Second, a different income tax consideration applies to businesses that are expecting losses. If owners have enough tax basis in the entity, organizing as an S corporation, LLC or partnership may be beneficial. Why? Because these entities allow losses to be passed through to the owners. Thus, owners may realize current tax savings by taking the losses individually. A new C corporation, on the other hand, generally can only carry forward losses against future corporate income.
Finally, you need to consider whether income or loss that is passed through to an owner is active or passive. Passive losses are deductible only against passive income or when the passive activity is disposed of. Generally, if an owner does not materially participate in the business (according to certain participation tests), the income or loss is passive.
If a business could generate passive income for any owner, a structure that allows passthrough treatment can be advantageous because it may allow the owner to deduct passive losses from other activities.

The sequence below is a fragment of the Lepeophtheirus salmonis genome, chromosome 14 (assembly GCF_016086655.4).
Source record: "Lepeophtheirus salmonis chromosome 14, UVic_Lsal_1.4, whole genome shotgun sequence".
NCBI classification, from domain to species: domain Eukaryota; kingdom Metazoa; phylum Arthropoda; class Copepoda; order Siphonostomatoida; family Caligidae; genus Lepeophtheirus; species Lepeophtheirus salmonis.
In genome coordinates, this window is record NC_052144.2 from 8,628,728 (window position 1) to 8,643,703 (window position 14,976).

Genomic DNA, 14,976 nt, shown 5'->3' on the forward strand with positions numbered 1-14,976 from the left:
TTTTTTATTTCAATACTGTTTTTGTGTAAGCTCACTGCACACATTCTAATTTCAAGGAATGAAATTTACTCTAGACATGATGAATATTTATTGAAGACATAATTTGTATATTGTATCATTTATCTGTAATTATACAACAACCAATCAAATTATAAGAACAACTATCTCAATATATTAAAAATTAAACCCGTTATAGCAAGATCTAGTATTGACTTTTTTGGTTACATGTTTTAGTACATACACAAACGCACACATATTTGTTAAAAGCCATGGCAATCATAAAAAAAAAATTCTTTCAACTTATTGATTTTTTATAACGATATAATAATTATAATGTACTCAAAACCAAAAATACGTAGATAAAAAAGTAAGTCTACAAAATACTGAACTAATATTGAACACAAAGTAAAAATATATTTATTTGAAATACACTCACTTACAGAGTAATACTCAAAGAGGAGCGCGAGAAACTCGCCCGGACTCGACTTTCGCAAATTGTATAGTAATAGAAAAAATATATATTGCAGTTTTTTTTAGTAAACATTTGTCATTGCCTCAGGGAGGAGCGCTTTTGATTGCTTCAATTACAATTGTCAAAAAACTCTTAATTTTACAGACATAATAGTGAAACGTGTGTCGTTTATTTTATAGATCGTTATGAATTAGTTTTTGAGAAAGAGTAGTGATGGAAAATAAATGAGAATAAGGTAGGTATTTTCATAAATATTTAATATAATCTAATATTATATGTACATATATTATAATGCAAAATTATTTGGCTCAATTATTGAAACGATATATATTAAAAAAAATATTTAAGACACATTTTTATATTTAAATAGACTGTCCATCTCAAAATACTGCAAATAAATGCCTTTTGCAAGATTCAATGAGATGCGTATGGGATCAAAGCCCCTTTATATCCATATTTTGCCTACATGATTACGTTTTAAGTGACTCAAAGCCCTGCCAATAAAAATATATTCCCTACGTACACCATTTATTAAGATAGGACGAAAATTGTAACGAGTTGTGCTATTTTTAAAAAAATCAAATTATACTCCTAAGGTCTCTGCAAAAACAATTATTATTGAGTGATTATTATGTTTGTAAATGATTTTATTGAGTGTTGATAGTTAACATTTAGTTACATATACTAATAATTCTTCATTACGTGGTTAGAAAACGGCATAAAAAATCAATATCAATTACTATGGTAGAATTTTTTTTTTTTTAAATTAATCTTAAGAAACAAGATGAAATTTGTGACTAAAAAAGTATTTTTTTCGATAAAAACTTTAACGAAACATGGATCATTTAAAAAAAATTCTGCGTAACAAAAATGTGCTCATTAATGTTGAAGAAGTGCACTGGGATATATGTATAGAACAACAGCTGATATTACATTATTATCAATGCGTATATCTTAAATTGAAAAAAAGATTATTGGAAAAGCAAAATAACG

Conversely, if a business generates passive losses for any owner, pass-through treatment may be a disadvantage be because the owner may not be able to currently deduct the losses. By contrast, a C corporation is not subject to the same passive loss limitations.
Sale of the Business
The way you structure your business has implications that affect how you will be taxed if you sell it later on. When considering these implications, you need to examine two areas: the impact on the shareholders and the impact on the corporation.
Shareholder level. A key advantage of a passthrough structure is that it may avoid or reduce any capital gains tax on the sale of a business interest. When an S corporation retains earnings over the years by earning income and not distributing all of it to shareholders, then shareholders’ tax basis stock increases, reducing or eliminating their capital gain on a sale.